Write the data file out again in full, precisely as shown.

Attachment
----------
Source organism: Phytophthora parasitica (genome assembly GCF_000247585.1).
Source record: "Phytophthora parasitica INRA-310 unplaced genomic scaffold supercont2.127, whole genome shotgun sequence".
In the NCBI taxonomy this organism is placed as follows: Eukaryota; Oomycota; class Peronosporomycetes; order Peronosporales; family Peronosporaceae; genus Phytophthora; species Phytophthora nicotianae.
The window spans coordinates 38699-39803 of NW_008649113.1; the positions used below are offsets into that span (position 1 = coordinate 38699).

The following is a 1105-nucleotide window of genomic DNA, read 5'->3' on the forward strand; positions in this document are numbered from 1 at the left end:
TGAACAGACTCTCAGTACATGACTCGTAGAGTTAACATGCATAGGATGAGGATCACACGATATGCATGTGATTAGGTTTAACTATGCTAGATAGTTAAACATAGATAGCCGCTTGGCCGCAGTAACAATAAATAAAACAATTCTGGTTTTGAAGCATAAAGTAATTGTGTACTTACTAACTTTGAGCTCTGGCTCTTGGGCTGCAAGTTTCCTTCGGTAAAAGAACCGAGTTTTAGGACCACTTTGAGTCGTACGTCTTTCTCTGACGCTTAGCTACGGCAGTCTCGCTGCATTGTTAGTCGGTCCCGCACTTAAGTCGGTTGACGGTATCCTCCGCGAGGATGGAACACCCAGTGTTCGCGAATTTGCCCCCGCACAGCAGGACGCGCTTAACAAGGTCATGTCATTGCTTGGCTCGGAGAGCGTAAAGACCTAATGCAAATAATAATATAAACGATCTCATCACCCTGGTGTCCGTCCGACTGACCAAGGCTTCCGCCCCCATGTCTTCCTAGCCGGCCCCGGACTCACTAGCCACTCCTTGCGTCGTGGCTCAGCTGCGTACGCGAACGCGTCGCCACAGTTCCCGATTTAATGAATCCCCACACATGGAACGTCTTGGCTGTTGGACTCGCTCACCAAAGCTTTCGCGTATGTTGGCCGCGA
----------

Source organism: Phytophthora parasitica (genome assembly GCF_000247585.1).
Source record: "Phytophthora parasitica INRA-310 unplaced genomic scaffold supercont2.127, whole genome shotgun sequence".
In the NCBI taxonomy this organism is placed as follows: Eukaryota; Oomycota; class Peronosporomycetes; order Peronosporales; family Peronosporaceae; genus Phytophthora; species Phytophthora nicotianae.
The window spans coordinates 38699-39803 of NW_008649113.1; the positions used below are offsets into that span (position 1 = coordinate 38699).

The following is a 1105-nucleotide window of genomic DNA, read 5'->3' on the forward strand; positions in this document are numbered from 1 at the left end:
TGAACAGACTCTCAGTACATGACTCGTAGAGTTAACATGCATAGGATGAGGATCACACGATATGCATGTGATTAGGTTTAACTATGCTAGATAGTTAAACATAGATAGCCGCTTGGCCGCAGTAACAATAAATAAAACAATTCTGGTTTTGAAGCATAAAGTAATTGTGTACTTACTAACTTTGAGCTCTGGCTCTTGGGCTGCAAGTTTCCTTCGGTAAAAGAACCGAGTTTTAGGACCACTTTGAGTCGTACGTCTTTCTCTGACGCTTAGCTACGGCAGTCTCGCTGCATTGTTAGTCGGTCCCGCACTTAAGTCGGTTGACGGTATCCTCCGCGAGGATGGAACACCCAGTGTTCGCGAATTTGCCCCCGCACAGCAGGACGCGCTTAACAAGGTCATGTCATTGCTTGGCTCGGAGAGCGTAAAGACCTAATGCAAATAATAATATAAACGATCTCATCACCCTGGTGTCCGTCCGACTGACCAAGGCTTCCGCCCCCATGTCTTCCTAGCCGGCCCCGGACTCACTAGCCACTCCTTGCGTCGTGGCTCAGCTGCGTACGCGAACGCGTCGCCACAGTTCCCGATTTAATGAATCCCCACACATGGAACGTCTTGGCTGTTGGACTCGCTCACCAAAGCTTTCGCGTATGTTGGCCGCGA